Aug 16, 2023
The Best 1911 Handguns: Tested and Reviewed
We assembled a field of Government Model 1911s in .45 ACP to see which of the
We assembled a field of Government Model 1911s in .45 ACP to see which of the current crop is best
By John B. Snow | Published May 9, 2023 7:14 PM EDT
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Among the most iconic American firearms, the Colt 1911 Government model designed by John Browning is at the top of the list. Others include Colt's Single-Action Army, the Winchester Model 1873, and perhaps the Winchester Model 70—but no one would argue whether the 1911 merits a spot on the podium.
The appeal of the 1911 isn't fading anytime soon. Despite the dominance of striker-fired polymer-framed pistols in the defensive handgun market, sales of 1911s remain strong. Moreover, gun makers continue to expand into the 1911 world, as Savage has this year, or grow the number and types of 1911s they make.
We just finished our annual tests of new rifles and new handguns at Gunsite Academy in Arizona. Gunsite, as you might know, is a Mecca for the 1911 and those who love to shoot them. It was founded by Jeff Cooper who was a diehard advocate of the single-stack .45 ACP as a defensive fighting tool.
I and my fellow Outdoor Life gunslingers figured what better place to test the field of best 1911s than this hallowed ground. So that's what we did. Along with staff writer Tyler Freel and OL contributor Sean Murphy, we put nine different 1911s through our test protocol.
To put a fence around the 1911 category, we kept the field deliberately narrow. We only tested Government-sized 1911s, meaning full framed pistols with 5-inch barrels. In keeping with the OG vibe, we also limited it to single-stack 8-round .45s. Likewise, we eschewed pistols with accessory rails with the exception of the Springfield Emissary.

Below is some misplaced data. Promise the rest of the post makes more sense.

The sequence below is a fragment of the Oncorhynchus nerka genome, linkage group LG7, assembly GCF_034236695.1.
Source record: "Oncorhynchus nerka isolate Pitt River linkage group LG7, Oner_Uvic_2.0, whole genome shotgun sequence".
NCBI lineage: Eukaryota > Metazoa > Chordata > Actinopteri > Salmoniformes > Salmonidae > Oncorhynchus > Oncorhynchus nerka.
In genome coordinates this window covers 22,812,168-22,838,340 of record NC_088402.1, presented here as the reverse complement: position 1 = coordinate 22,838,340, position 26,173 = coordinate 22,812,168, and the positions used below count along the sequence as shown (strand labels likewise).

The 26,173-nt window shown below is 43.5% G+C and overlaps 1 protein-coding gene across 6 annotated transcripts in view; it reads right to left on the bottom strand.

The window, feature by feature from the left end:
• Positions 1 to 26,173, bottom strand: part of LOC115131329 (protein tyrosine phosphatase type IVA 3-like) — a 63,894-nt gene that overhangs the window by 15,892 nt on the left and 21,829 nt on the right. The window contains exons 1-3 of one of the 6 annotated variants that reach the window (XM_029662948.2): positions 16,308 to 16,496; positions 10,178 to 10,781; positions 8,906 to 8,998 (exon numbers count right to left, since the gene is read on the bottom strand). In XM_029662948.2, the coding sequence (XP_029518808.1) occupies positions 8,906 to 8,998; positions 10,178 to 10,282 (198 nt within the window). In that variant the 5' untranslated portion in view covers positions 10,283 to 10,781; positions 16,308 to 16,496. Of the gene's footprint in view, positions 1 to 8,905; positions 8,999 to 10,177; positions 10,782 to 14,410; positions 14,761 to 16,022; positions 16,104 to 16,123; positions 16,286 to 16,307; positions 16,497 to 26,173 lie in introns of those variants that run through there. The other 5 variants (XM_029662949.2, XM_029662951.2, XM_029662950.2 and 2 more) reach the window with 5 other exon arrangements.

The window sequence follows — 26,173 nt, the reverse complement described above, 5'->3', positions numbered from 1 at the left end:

This let us focus on traditional 1911s and conduct an apples-to-apples analysis. As a useful benchmark we included a Remington Rand 1911 A1 of World War Two vintage that's owned by Sean Murphy, which he acquired years back through the Civilian Marksmanship Program (CMP).
But even within the tight confines of this project we had quite a variety. The prices ranged from $519 for the Taylor's & Company Straight Grip 1911 to the princely $4,700 price tag on the Nighthawk Custom Fire Hawk.
With those two pistols bookending the price spectrum, we quickly saw that—for the most part—you get what you pay for. The more expensive pistols had better workmanship, smoother actions, nicer ergonomics and aesthetics, and, in general, better performance and accuracy than their less-costly counterparts.
The 1911 was the standard-issue sidearm of the U.S. military from 1911 to 1985. No other pistol has had an equivalent run.
One would think that the interest in a sidearm would wane once it's put out to pasture, but part of what makes the 1911 saga so fascinating is how the platform has evolved to stay relevant.
It was as though the 1911 was a phoenix rising from the ashes, emphasizing designs that put a premium on the 1911's capability as a precision shooting tool, rather than as an everyday working service pistol.